Anyone have any bets on which provision the insurance companies will go after next?

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Bad News for Rich Tax Evaders

In addition to providing tax incentives for businesses hiring unemployed workers, a recently enacted jobs bill also strikes a major blow for tax fairness, and does so on a global scale.

As The New York Times’ Gretchen Morgenson reported on Sunday:

WITH all the hoopla over the health care bill, hardly anybody noticed that a job creation bill that President Obama signed on March 18 makes it much harder for United States citizens to avoid taxes by hiding money in overseas bank accounts.

For many years wealthy Americans as well as foreign investors have been able to pursue a host of schemes designed to shield their taxable incomes. The issue was highlighted last year when the giant Swiss-based bank UBS got caught over-zealously offering tax evasion services to rich U.S. customers. The Obama administration sought to have the bank disclose information that could help the Treasury collect illegally evaded taxes, something UBS and Switzerland resisted but then settled last summer. Recently the UBS tax fraud probe has spread to other countries.

Now, as Ms. Morgenson writes:

Congress is attacking some of these schemes, courtesy of interesting provisions aimed at curbing tax avoidance that legislators wrote into the new jobs bill, known as the Hiring Incentives to Restore Employment Act.

The most substantive section of the bill states that foreign financial institutions will face a 30 percent tax on their United States investments if they refuse to disclose information about accounts they have opened for American citizens in offshore jurisdictions. Another aspect of the bill eliminates a clever derivatives strategy used by investors to make their tax bills on dividends disappear.

Individuals have stashed an estimated $1 trillion in offshore accounts, the government says, allowing them to avoid up to $70 billion in taxes each year. The federal government estimates that abusive offshore schemes by corporations cost our Treasury an estimated $30 billion in tax revenue as well.

Under the new law foreign financial institutions that do not provide the U.S. with information on their American customers’ accounts would be hit with a 30 percent withholding tax on their earnings on U.S. investments. And that applies not only to banks, but to securities firms, hedge funds, private equity firms, commodities and derivatives traders as well.

And another massive tax avoidance scheme that’s been used for years by foreign investors also gets shut down.

The law also closes a gaping tax loophole that allows investors who receive dividends on companies’ shares to pay no taxes on them. The Government Accountability Office estimates that billions of dollars in potential tax revenue are lost each year through the use of so-called dividend equivalent strategies.

Under our laws, dividends paid by United States companies to foreign shareholders are supposed to be taxed at 30 percent. But for many years, banks have structured deals using derivatives that allow clients to turn dividends into “dividend equivalents.” Though these payments look like dividends, because they are embedded in a derivative they do not generate a tax.

Under the new law, the tricky derivative “swap” is treated as a dividend and taxed.

Kudos to the Congressional lawmakers responsible for this one. Or maybe it was those “little punk staffers.”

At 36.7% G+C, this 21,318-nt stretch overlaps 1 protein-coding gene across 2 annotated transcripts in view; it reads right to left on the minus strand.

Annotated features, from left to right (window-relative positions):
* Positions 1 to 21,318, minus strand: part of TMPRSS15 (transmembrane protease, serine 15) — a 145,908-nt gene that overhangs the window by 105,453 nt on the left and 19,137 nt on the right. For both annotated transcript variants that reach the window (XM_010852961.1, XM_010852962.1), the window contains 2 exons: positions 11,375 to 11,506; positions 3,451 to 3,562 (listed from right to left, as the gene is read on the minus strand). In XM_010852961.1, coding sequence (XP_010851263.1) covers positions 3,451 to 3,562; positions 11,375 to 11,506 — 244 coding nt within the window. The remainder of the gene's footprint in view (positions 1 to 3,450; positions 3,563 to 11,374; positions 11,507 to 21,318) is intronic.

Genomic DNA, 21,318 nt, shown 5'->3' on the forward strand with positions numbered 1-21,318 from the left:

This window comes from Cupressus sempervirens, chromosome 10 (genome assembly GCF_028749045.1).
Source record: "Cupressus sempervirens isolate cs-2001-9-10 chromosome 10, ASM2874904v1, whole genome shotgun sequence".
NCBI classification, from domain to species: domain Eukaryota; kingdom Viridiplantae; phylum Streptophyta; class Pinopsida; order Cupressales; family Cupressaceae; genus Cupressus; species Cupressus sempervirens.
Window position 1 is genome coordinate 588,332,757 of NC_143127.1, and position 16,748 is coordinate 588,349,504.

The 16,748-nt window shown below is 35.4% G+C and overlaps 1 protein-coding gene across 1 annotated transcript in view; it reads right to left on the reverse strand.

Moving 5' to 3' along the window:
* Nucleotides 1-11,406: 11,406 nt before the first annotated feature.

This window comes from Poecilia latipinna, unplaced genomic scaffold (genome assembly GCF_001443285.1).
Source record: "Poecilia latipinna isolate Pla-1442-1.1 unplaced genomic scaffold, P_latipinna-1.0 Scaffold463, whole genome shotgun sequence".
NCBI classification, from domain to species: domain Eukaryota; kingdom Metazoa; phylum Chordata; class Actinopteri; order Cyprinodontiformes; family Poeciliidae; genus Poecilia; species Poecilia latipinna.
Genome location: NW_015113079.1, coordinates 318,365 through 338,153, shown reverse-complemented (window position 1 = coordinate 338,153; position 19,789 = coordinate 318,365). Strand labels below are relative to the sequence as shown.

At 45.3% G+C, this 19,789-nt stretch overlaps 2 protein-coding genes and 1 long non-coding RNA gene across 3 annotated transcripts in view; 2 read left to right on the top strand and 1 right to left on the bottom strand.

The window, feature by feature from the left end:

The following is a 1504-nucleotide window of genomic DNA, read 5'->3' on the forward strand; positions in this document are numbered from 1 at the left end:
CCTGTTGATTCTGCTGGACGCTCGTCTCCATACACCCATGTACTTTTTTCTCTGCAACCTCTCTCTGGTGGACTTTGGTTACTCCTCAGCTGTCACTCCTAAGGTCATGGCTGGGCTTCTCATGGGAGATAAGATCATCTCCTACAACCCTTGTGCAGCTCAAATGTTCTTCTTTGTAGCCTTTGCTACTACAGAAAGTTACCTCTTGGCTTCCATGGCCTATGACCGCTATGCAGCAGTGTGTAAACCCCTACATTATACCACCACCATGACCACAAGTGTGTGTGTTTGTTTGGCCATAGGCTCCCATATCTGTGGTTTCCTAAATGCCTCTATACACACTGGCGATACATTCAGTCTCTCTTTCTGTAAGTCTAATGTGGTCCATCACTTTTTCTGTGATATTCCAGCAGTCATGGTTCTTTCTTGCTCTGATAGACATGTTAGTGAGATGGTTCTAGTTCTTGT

Major New Jobs Bill Gains 105 Co-Sponsors

In less than three weeks the Local Jobs for America Act, introduced by House Education and Labor Committee chairman Rep. George Miller (D-CA), has obtained 105 co-sponsors and more are expected as a national coalition effort reaches out to House members during the current two-week Congressional recess.

The bill, hailed as the most significant new piece of a Congressional jobs agenda, would provide direct funding to local governments to create, restore or save up to one million public and private jobs for the next two years. It has already received the strong support of many national organizations and policy advocates.

Following the historic passage of health care reform, the Congress will next need to turn its attention to jobs and the economy. With the Senate likely to focus first on financial regulatory reform, the House should be free to turn its attention to jobs legislation.

With the economy still weakened by persistent high rates of unemployment, and with state and local governments facing increasingly severe revenue shortfalls, endangering both public jobs and services, and many private sector jobs as well, the Local Jobs for America Act would:

Specifically, the Local Jobs for America Act invests:

* $75 billion over two years to local communities to hire vital staff
* Funding for 50,000 on-the-job private-sector training positions

The bill also includes provisions already approved by the House:

* $23 billion this year to help states support 250,000 education jobs
* $1.18 billion to put 5,500 law enforcement officers on the beat
* $500 million to retain, rehire, and hire firefighters

More specifics on the bill are detailed here by the House Education and Labor Committee.

The complete, current list of co-sponsors is available here.

If you don’t see your U.S. Representative listed as a co-sponsor yet, and you want to help support this legislation while Congress is in recess until April 12, go to this state-by-state House Member web page and follow the links to find your Representative and his or her home district office contact information. Ask them to join the growing list of co-sponsors of H.R. 4812, Congressman Miller’s Local Jobs for America Act.

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Interesting Things Around the Internet